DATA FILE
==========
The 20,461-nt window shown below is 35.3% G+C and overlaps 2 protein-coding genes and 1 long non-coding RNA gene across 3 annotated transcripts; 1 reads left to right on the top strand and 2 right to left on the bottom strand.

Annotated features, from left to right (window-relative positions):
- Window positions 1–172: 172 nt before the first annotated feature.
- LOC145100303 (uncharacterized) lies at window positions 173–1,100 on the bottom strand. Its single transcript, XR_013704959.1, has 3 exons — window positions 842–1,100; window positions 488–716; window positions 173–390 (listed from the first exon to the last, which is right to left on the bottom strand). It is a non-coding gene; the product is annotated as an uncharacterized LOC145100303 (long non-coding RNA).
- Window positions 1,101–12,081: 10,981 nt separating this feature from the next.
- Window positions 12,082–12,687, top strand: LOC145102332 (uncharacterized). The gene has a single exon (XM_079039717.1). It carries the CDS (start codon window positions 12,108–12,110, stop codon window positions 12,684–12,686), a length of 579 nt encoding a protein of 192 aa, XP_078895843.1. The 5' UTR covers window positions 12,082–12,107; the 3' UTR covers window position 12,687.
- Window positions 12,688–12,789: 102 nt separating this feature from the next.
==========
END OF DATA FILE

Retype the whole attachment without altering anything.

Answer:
The 20,461-nt window shown below is 35.3% G+C and overlaps 2 protein-coding genes and 1 long non-coding RNA gene across 3 annotated transcripts; 1 reads left to right on the top strand and 2 right to left on the bottom strand.

Annotated features, from left to right (window-relative positions):
- Window positions 1–172: 172 nt before the first annotated feature.
- LOC145100303 (uncharacterized) lies at window positions 173–1,100 on the bottom strand. Its single transcript, XR_013704959.1, has 3 exons — window positions 842–1,100; window positions 488–716; window positions 173–390 (listed from the first exon to the last, which is right to left on the bottom strand). It is a non-coding gene; the product is annotated as an uncharacterized LOC145100303 (long non-coding RNA).
- Window positions 1,101–12,081: 10,981 nt separating this feature from the next.
- Window positions 12,082–12,687, top strand: LOC145102332 (uncharacterized). The gene has a single exon (XM_079039717.1). It carries the CDS (start codon window positions 12,108–12,110, stop codon window positions 12,684–12,686), a length of 579 nt encoding a protein of 192 aa, XP_078895843.1. The 5' UTR covers window positions 12,082–12,107; the 3' UTR covers window position 12,687.
- Window positions 12,688–12,789: 102 nt separating this feature from the next.